There is something in me that hated blogging and all the trappings of social media. I considered starting a blog for years, but always concluded, that the last thing the world needs is another opinion posted on the internet. Or worse, I would create a blog in which I revel in self-glory, posting glossy selfies, a little online portal dedicated to my own coolness (a mirage I could only sustain for about two posts).
But in all my scoffing, there was something much deeper at stake for me. Blogging scared me. I hated the idea of putting my thoughts and feelings out there for all to reject or accept. What if my writing, thoughts, and feelings were all too stupid to share? What if no one read me? What if they wrote me nasty letters and comments?
A few months ago, I was blessed to snag a literary agent to represent my novel, God’s Refugee: the Story of a Lost Boy Pastor, based on the amazing life of my friend, the Rev. John Chol Daau. It is a step toward publishing and it feels great. My agent and a few other literary savvy types encouraged me to blog and so I did.
Over these few months there have been things about blogging that have surprised me. It’s not as bad as I thought. You might even say I am a blog convert and here’s why:
1) You have to put yourself out there. Whatever your passion is in life, it is best done in the community of others. God gave us good gifts to share and sharing those gifts, even when we feel awkward and vulnerable, is a deeply Christian thing.
2) Blogging is not just about you, it’s about community. Now that I am blogging, I am reading blogs, theology, novels, and more. It’s a way to participate in a greater literary dialogue. This is why I have a monthly guest blogger, just to increase the conversation.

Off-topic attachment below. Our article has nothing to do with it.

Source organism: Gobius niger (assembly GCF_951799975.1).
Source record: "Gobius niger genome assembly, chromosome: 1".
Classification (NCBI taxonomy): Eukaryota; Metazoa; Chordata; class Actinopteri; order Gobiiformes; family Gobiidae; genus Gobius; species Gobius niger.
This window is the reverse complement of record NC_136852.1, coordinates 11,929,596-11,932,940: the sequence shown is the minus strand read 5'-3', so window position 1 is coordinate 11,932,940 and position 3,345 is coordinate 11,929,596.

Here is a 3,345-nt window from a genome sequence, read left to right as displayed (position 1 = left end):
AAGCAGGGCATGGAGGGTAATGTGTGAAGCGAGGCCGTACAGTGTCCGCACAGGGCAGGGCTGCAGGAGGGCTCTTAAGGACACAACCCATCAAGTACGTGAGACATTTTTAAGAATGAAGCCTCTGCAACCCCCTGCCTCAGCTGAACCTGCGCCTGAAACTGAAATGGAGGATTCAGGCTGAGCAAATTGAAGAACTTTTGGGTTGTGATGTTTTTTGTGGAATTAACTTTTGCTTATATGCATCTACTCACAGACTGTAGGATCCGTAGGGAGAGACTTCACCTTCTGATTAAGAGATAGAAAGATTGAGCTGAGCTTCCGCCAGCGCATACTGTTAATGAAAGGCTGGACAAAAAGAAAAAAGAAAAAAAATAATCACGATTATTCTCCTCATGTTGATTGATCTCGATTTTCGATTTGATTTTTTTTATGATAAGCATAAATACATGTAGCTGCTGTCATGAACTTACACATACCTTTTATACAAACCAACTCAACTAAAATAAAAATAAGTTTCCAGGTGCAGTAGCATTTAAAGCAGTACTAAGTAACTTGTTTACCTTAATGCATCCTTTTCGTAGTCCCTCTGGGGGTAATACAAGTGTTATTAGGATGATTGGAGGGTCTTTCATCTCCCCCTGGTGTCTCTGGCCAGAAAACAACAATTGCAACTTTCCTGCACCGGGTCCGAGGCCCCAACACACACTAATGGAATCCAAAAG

3) Blogging connects us with others and creates relationships. I often run into people and they say, “Hey, I saw from your blog you were interested in this…let’s talk more about that, or let me send you this article, or I had an experience just like yours.” Blogging doesn’t have to be one-sided, but rather it can start conversations. Even international conversations. I am always amazed and delighted to have readers from such places as the Ukraine, Belize, and Cambodia.
4) Blogging can actually bless others. I know I am as shocked as you are. When we share something of ourselves, our faith, our knowledge or love of God, others are built up. Recently, I wrote about how I struggle going to church. It was hard to publically admit that, and I was so nervous when I hit the publish button. A day later, I got a note from another clergy spouse who said that she had always felt that way, and it was good for her to know another clergy spouse did as well. It is that type of small reward that is so fulfilling.
5) Public failure is not such a bad thing. There is no way to write a post every week and not say something stupid. You are human, it is literally bound to happen and once it does, you discover you can learn from it and move on.
6) Blogging can be a witness to the goodness of God. I find the Christian blogs that are most meaningful are the ones that are deeply rooted in Jesus, those geared toward sharing his love with others. This last point is the most essential. With prayer and direction, a blog can be a place to testify to just how wonderful Jesus is.
I’d like to thank everyone who has visited my blog. It is really a work in progress, so it is an honor when you stop by. I love it when you reach out to me, so please send your comments my way, or hit the “follow me” button to be in more communication, and by all means, send me links to your blogs, websites, or pages.
Your Devoted Blogger,
Lilly “Bloggster” Sanders Ubbens